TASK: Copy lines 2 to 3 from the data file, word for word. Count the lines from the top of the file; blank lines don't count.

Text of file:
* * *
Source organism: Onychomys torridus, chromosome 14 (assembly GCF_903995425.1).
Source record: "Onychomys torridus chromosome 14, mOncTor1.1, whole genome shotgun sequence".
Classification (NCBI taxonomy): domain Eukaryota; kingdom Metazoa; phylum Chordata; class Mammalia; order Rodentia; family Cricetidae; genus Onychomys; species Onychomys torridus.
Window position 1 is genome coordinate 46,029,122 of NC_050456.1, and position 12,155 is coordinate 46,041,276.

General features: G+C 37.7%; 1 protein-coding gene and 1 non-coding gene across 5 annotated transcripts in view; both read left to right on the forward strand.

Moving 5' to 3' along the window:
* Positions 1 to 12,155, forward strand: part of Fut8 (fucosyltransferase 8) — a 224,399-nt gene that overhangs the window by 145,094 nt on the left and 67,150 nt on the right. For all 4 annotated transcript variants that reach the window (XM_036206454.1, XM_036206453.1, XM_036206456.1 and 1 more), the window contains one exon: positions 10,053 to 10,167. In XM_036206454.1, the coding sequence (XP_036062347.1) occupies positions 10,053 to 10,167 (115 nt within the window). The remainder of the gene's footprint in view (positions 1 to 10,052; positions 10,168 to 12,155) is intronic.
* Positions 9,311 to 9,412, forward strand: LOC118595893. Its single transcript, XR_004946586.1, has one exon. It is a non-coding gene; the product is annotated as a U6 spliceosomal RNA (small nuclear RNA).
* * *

Source record: "Onychomys torridus chromosome 14, mOncTor1.1, whole genome shotgun sequence".
Classification (NCBI taxonomy): domain Eukaryota; kingdom Metazoa; phylum Chordata; class Mammalia; order Rodentia; family Cricetidae; genus Onychomys; species Onychomys torridus.